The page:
The legend of the pirate Barbarossa is one of the most famous on the Amalfi Coast and celebrated the miracle of the patron saints in Amalfi and Salerno.
Admiral Barbarossa and the Saracen fleet
Let’s start by saying that Barbarossa, real name Khayr al-Dīn Barbarossa, said in Italic environment Ariadeno Barbarossa, was not a pirate. He was born in Mytilene, in 1478 and died in Constantinople in 1546. For his activities corsare in the Mediterranean was appointed by the Turkish emperor Suleiman first Ottoman admiral, Bey of Algiers and Tlemcen, and then in 1533 Qapudan Pascià, that is Supreme Commander of the Fleet Turkish military.
The war against the Italic states
From this moment the famous battles against the leader Andrea Doria begin then captain of the imperial fleet of Charles V of Spain.
Numerous are his incursions on the Italian coasts: Procida, Capri, Gaeta, Terracina, Sperlonga, the Tuscan, Calabrian, Sicilian and Apulian coasts.
They become historical episodes that will remain etched in the collective memory of these populations for many centuries still and up to the present day. Think of the oldest Neapolitan songs (Michelemma ‘) or the Church of Santa Maria di Costantinopoli in Agropoli built after the discovery of a statue of the Madonna in the sea that the Turks had tried to take away.
Barbarossa continually sent all the spoils of war to Constantinople, among them besides the enormous quantities of gold and slaves.
The great war ended with his death due to a “yellow fever” attack in 1546. Barbarossa was one of the greatest leaders of the time.
The siege in the Gulf of Salerno and the miracle of the two saints
In Salerno, Admiral Ariadeno Barbarossa, supreme commander of the Turkish military fleet, appears in the Gulf with his ships on June 27, 1544. And it is to be bet that someone shouted “Mamma Turchi them!”, An exclamation that starting from ‘400, with the constant Turkish threat, became part of Italian popular culture.
The Turkish ships arranged themselves in front of Salerno and Amalfi, to put them on fire, to strip them of their treasures and to draw the greatest number of prisoners from them. That day the sky was clear, the calm sea, not a breath of wind disturbed the quiet, but the danger that threatened the city as it approached the shore of the Turkish-loaded lifeboats was threatening. Many Salernitans ran to arms in the hope of resisting the invaders, others knowing the fame of Barbarossa’s cruelty fled to the nearby countryside, still others poured into the Cathedral to plead for the intervention of San Matteo. The Amalfitans did the same asking for help from their patron Saint Andrew.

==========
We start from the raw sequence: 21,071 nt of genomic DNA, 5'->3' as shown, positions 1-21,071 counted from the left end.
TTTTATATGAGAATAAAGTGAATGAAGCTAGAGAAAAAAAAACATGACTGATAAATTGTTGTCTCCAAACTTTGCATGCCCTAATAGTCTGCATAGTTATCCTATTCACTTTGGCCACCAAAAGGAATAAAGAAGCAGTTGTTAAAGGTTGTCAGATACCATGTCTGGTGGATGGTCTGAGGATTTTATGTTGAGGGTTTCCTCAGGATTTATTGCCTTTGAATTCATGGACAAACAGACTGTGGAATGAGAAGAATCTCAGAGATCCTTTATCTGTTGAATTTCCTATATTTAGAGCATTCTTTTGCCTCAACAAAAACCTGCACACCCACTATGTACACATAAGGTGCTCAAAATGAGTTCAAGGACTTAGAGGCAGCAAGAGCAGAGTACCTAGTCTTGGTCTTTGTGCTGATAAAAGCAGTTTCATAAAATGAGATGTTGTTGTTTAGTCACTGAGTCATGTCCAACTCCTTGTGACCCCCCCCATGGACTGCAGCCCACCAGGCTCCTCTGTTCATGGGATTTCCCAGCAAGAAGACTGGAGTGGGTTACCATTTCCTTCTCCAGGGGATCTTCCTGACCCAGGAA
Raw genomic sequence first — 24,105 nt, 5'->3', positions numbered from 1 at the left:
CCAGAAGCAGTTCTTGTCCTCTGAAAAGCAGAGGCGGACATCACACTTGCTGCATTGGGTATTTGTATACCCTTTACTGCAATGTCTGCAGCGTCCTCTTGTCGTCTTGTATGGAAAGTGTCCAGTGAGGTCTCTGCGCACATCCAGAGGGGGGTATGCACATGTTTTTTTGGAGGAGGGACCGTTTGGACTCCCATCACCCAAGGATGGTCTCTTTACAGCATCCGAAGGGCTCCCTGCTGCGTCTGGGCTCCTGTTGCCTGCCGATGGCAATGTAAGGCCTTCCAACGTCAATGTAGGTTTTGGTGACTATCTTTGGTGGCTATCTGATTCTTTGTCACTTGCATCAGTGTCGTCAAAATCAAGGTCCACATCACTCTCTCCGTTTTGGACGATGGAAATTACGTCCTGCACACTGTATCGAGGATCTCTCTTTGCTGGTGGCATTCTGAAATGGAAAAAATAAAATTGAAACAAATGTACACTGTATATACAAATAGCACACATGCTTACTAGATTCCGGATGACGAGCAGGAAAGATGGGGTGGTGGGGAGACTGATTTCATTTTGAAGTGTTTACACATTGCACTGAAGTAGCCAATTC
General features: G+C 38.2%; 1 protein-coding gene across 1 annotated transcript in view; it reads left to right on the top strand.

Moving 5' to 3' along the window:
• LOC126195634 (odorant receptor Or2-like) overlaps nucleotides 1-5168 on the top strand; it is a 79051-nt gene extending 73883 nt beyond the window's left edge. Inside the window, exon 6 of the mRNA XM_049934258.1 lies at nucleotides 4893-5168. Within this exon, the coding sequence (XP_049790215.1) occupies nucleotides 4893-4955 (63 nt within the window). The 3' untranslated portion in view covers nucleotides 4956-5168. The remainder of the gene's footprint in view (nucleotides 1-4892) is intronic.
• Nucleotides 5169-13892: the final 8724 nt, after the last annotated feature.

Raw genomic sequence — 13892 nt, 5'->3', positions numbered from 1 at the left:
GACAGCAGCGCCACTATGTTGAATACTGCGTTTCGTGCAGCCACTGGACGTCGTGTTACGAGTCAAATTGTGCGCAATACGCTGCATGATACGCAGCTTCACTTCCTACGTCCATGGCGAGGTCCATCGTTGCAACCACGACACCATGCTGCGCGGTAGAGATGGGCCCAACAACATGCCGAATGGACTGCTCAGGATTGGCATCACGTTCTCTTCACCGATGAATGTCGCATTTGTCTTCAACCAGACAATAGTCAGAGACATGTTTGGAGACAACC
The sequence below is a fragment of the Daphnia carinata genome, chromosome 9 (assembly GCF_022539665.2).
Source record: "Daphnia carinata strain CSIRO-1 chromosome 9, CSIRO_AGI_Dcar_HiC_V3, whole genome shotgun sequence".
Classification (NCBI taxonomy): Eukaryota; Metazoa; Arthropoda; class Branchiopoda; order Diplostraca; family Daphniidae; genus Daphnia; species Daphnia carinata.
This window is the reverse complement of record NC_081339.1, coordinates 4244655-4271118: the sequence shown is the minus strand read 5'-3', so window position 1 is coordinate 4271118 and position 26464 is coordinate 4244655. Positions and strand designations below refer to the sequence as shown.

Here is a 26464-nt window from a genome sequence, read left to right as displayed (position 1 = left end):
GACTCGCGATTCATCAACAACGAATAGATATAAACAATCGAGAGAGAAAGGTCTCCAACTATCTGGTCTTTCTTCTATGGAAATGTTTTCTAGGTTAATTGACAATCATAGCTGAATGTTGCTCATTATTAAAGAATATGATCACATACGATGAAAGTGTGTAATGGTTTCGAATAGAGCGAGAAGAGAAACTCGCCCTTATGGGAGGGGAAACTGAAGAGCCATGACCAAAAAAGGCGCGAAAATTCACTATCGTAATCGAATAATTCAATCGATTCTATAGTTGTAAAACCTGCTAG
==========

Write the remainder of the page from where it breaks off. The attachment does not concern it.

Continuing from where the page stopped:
The ferocious Turks had almost landed, when suddenly a storm of wind and water hit the Gulf. The ships no longer held anchor, so many of them collided sank, others were slammed on the shore, others dispersed in the Tyrrhenian Sea. The winds will fortunately prevent Barbarossa from attacking Salerno again, even though he is on his way to Capo Palinuro. For the Salernitans it was a miracle of their patron, the Apostle and Evangelist St. Matthew, for the Amalfi of their patron, the Apostle Saint Andrew. According to the myth, the 2 Saints appeared in the sky of the Gulf of Salerno causing the storm that ended the Turkish siege, it was on this occasion that St. Matthew pronounced the famous phrase “Salerno is mine: I defend it”, but the old Salerno still tell today, that by the will of San Matteo, the 2 stone lions on the sides of the entrance portal to the Atrium of the Cathedral, came to life to drive away the invaders.
Following the alleged Miracle of San Matteo, it is known that in Salerno it was decided to insert the figure of the Evangelist in the emblem of the city; although there are those who have recently said that in the bell tower of San Matteo, among the various bells, the one dating from before 1544 bears the coat of arms of the city already inclusive of the image of the patron saint (a mystery to be clarified).
The feast of the miracle
On June 27 the feast of the patron Saint Andrew the Apostle is celebrated in Amalfi to remember the miracle of Barbarossa. In Salerno, on the other hand, the event is remembered with the Feast of Barbarossa with the famous raising of the cloth of San Matteo. The party continued to take place a few years after the end of the Second World War and then lost track of it.